“Action is Character.”
When I think of this line from the film, I realize that it represents everything in it. Your action, in order to build your character, is to go and see this film. I assure you, you’re in for a real treat with director Lone Scherfig’s adaptation of Lynn Barber’s memoir, An Education. With some of the best performances that I’ve seen all year lead by the new “it” girl Carey Mulligan, when you see this film you’ll realize what all the buzz is about.
Check out our review below…
- Director: Lone Scherfig
- Cast: Carey Mulligan (interview), Peter Sarsgaard (interview), Dominic Cooper (interview), Rosamund Pike, Olivia Williams and Emma Thompson
- Writers: Lynn Barber (memoir) and Nick Hornby (screenplay)
An education is learned inside and outside the classroom, but which one is more important? This film is a coming-of-age story set in the 1960′s about a teenage girl in the suburbs in London whose life is turned into a dream when a charming playboy nearly twice her age shows up and changes her life forever.
- The Characters/Era: Much in the way that Mad Men represents this era, this film captures the tension of the early 60′s. You know that things are on the brink of change and you can feel the tension. Women are about to be more than school teachers, contraception is on it’s way, and life is about to change, BUT not yet. Everyone of these characters represents a character so rich and layered that they steal your attention and never let it go.
- Carey Mulligan: Carey is amazing. I sat down thinking, “alright Carey, Miss “next big thing” let’s see it.” She showed me. With an ease and grace that reminded me of film greats gone by, she has that simple something that steals your attention and makes you pay attention to her. Her unique beauty and personality only add to her obvious charm. Although she wasn’t the only one…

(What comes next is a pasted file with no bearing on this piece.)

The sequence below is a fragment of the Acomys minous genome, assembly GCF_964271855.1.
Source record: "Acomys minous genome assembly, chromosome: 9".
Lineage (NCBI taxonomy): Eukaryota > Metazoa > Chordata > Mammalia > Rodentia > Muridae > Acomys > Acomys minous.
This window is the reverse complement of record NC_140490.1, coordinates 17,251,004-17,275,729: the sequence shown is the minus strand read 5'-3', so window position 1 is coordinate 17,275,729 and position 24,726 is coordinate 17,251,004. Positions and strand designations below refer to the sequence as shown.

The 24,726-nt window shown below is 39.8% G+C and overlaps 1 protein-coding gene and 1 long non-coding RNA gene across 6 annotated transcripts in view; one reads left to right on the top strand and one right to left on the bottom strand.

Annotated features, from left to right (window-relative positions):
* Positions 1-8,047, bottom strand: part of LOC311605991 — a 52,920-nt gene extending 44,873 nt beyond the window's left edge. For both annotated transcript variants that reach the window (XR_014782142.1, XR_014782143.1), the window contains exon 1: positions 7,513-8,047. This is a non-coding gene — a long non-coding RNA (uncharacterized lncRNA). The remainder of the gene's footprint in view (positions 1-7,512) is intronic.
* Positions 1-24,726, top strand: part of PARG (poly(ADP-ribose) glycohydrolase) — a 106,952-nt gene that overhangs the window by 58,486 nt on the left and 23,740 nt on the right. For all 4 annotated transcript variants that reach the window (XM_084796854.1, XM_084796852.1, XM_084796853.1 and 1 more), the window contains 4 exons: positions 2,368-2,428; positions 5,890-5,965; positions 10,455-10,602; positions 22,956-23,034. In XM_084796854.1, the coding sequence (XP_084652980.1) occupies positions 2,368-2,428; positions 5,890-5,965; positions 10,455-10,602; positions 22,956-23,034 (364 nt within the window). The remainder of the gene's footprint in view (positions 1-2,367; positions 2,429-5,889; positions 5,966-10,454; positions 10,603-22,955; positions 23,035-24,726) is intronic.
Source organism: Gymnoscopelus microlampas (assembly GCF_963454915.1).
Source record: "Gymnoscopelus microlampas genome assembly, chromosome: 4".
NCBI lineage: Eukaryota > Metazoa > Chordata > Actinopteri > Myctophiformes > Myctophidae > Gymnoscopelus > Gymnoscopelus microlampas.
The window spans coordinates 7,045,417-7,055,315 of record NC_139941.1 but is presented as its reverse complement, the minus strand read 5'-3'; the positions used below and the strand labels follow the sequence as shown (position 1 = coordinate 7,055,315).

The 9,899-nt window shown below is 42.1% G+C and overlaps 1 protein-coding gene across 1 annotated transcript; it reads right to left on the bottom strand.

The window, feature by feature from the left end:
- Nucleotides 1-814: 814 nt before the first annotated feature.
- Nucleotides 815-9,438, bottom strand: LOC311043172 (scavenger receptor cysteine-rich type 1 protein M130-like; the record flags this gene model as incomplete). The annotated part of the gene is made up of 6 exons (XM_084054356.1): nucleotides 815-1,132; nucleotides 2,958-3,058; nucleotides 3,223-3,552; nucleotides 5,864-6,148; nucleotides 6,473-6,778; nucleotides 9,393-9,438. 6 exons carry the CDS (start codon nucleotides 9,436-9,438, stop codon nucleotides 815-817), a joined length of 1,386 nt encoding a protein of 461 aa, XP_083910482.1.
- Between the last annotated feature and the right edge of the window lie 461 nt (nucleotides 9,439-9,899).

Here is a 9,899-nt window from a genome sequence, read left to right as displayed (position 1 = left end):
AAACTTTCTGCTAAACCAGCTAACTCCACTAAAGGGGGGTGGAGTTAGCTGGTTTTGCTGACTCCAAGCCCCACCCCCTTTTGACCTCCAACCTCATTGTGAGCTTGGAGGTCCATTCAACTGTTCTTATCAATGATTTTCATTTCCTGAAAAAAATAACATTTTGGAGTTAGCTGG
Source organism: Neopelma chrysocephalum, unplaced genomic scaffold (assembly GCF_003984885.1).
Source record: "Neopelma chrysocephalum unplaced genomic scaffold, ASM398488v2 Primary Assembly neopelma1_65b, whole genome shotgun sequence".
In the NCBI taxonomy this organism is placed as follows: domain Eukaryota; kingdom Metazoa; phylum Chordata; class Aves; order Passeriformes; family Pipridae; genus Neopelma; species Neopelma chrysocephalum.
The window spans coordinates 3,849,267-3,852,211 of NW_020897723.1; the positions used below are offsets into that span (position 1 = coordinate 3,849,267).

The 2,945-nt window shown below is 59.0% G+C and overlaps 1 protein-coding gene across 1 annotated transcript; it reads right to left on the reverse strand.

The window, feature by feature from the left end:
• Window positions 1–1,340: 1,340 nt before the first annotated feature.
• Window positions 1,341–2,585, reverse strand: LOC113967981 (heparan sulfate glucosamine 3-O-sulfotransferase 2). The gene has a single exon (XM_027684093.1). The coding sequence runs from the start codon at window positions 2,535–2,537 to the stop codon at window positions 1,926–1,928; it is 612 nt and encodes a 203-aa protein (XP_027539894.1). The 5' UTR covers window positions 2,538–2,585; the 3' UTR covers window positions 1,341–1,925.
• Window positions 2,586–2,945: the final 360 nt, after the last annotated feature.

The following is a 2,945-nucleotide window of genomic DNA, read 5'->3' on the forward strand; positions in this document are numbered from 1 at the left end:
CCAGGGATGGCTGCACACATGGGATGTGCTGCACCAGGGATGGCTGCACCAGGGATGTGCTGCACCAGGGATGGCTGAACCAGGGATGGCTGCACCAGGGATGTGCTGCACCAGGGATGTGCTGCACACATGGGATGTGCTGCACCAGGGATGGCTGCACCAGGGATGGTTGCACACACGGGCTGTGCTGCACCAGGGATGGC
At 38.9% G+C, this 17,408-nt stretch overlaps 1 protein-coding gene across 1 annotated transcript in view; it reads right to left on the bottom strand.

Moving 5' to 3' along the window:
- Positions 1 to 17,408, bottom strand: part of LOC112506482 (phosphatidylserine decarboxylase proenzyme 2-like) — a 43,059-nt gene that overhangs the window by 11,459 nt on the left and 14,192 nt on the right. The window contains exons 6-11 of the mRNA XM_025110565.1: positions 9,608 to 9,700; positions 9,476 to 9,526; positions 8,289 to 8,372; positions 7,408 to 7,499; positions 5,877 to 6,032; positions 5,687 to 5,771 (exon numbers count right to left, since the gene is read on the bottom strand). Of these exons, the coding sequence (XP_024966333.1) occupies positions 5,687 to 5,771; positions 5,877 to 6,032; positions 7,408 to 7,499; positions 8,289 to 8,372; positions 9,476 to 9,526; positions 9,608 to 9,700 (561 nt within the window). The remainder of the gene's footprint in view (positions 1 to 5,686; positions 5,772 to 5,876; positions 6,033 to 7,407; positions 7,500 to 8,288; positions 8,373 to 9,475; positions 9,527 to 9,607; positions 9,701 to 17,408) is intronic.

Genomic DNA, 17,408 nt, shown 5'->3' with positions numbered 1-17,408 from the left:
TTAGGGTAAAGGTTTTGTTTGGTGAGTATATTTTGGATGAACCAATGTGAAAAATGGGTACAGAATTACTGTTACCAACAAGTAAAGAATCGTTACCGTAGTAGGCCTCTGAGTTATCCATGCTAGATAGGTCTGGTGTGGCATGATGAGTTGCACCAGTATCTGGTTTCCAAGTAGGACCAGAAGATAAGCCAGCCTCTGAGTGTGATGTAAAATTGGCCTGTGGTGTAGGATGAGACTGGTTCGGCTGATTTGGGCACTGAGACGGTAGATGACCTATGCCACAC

- The acting: Across the board, the acting in the film is phenomenal. Nominate the whole cast! I sat down thinking, “alright Carey, Miss “next big thing” let’s see it.” She showed me. She alongside all her cast members all captivate the screen. Rosamund Pike had astonishingly good comedic timing; Sarasgaard with his two parts charming and one part edgy portrayal will have you charmed and bewildered; Cooper always had a steady stream on depth beneath his cool demeanor which had you wondering what he was going to do next; Williams was intensely heart-wrenching; and even though Thompson is only on screen for a few minutes she is (as always) stunning.
- The Script: Simple and unassuming, yet complex and thoughtful. I can’t think of a better compliment to give. The pacing, the flow, the dialogue, everything was great.
- Nothing: I’ve got nothing. The film was well acted, well written, well directed, well put together, well scored… what’s there to complain about?
I think we’ve just found that film that will be the little-indie-that-could that gets all the awards come Oscar time.
See An Education in theaters starting October 9th.